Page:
Double exponential smoothing a.k.a. Holt-Winters smoothing tracks level and trend of a time series in coupled IIRs:
$\qquad$ In: $Y_t$, t = 0 1 2 ...
$\qquad$ State: $L_t, T_t \quad$ -- level and trend
$\qquad$ Out: estimate $\hat{Y}_{t+1}$
$\qquad$ Parameters: a, b (a.k.a. $\alpha, \beta$)
$\qquad$ Step equations:
$\qquad$ $\qquad L_t = a Y_t + (1 - a) (L_{t-1} + T_{t-1}) \quad$ -- level
$\qquad$ $\qquad T_t = b (L_t - L_{t-1}) + (1 - b) T_{t-1} \quad$ -- trend
$\qquad$ $\qquad \hat{Y}_{t+1} = L_t + T_t$

How can I calculate the transfer function of this smoother, for given $a$ and $b$ ?

(Two possible approaches:

  • manipulate the step equations into ratio-of-polynomials form
  • brute force iterate with input $e^{2 \pi i f t}$: converges slowly for small $a, b$.

The first of these is beyond me, the second unsatisfactory.)


2 Answers 2


I would use the $\mathcal{Z}$-transform. Let me change the notation slightly by using $n$ as the discrete time index, lower case letters for time domain quantities, $x[n]$ as the observed input data sequence, and $y[n]$ as the output sequence, which is an estimate of $x[n+1]$. With this notation, the time domain equations are

$$\tag{1}\begin{align} l[n]&=ax[n]+(1-a)(l[n-1]+t[n-1])\\ t[n]&=b(l[n]-l[n-1])+(1-b)t[n-1]\\ y[n]&=l[n]+t[n] \end{align}$$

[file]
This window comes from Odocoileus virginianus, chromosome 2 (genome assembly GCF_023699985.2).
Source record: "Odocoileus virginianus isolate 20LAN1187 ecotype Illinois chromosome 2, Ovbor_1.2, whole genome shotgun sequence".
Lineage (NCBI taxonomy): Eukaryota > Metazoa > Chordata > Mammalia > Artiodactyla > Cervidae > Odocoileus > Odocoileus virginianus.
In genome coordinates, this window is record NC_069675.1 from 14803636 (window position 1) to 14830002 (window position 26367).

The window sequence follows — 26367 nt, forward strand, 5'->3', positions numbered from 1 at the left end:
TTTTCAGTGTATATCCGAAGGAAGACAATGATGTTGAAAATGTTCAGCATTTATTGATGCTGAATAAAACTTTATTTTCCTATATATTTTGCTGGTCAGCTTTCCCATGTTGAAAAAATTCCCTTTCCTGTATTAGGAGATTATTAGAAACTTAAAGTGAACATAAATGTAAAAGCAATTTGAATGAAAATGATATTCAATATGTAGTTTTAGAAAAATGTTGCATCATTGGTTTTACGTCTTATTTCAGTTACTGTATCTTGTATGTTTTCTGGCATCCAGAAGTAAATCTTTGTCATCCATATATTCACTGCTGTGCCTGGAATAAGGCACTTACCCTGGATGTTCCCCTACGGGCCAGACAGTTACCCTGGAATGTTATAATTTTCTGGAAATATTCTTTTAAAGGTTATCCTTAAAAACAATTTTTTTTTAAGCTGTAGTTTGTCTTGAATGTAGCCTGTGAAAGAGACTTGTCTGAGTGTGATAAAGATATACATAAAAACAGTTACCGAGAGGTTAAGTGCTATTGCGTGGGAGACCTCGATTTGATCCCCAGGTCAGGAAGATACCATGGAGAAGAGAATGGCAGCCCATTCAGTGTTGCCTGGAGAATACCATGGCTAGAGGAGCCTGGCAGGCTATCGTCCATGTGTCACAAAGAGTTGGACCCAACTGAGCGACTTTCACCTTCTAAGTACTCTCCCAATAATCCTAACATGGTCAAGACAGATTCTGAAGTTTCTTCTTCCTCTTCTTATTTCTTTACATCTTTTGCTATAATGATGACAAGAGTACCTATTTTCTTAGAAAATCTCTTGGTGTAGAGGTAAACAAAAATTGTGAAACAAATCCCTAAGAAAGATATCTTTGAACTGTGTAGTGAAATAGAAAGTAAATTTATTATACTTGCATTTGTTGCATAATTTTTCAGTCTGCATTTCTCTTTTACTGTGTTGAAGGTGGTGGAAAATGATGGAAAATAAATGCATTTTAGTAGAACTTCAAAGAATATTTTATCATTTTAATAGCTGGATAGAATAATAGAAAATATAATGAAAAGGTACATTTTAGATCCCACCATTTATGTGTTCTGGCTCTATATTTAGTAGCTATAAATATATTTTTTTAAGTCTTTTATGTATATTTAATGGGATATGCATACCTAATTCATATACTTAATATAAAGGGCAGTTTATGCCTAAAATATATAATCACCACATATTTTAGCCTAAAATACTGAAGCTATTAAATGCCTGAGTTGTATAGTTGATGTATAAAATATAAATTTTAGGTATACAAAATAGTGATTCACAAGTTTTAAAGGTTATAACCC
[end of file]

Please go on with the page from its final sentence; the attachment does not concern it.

Taking the $\mathcal{Z}$-transform of these 3 equations gives

$$\begin{align}\tag{2} L(z)&=aX(z)+(1-a)z^{-1}(L(z)+T(z))\\ T(z)&=b(1-z^{-1})L(z)+(1-b)z^{-1}T(z)\\ Y(z)&=L(z)+T(z) \end{align}$$

From the second equation in (2) we can express $T(z)$ in terms of $L(z)$:


Plugging (3) into the first equation of (2), we can express $L(z)$ in terms of $X(z)$:


from which, after some algebra, you get


Finally, plugging (3) into the last equation of (2) gives


and combining with (4) results in a relation between the output $Y(z)$ and the input $X(z)$:


where $H(z)$ is the desired transfer function, which is of course a second order IIR filter.

  • $\begingroup$ Thanks ! Fwiw, an example using your answer in Python / numpy / scipy.signal is under gist.github.com/denis-bz . $\endgroup$
    – denis
    Apr 8, 2015 at 15:02
  • $\begingroup$ @denis: OK, great, hope it works as expected. $\endgroup$
    – Matt L.
    Apr 8, 2015 at 15:34

I can't leave a comment, but does denis' scipy.signal sample still exist? The impulse response of my attempt diverges:

from scipy import signal
import matplotlib.pyplot as plt

alpha = 0.4
beta = 0.01
system = (
          (alpha*(1+beta), -alpha),  # Numerator
          (1, alpha*(1+beta)-2, 1-alpha)  # Demoninator

t, y = signal.impulse2(system)
plt.plot(t, y)
  • $\begingroup$ I think that signal.impulse2 takes a continuous-time system as an input (which would be unstable with the given numerator). However, you're dealing with a discrete-time system. You can probably use signal.dimpulse. $\endgroup$
    – Matt L.
    Oct 9, 2019 at 22:07
  • $\begingroup$ It's back under gist.github.com/denis-bz; hope it helps $\endgroup$
    – denis
    Oct 10, 2019 at 15:11

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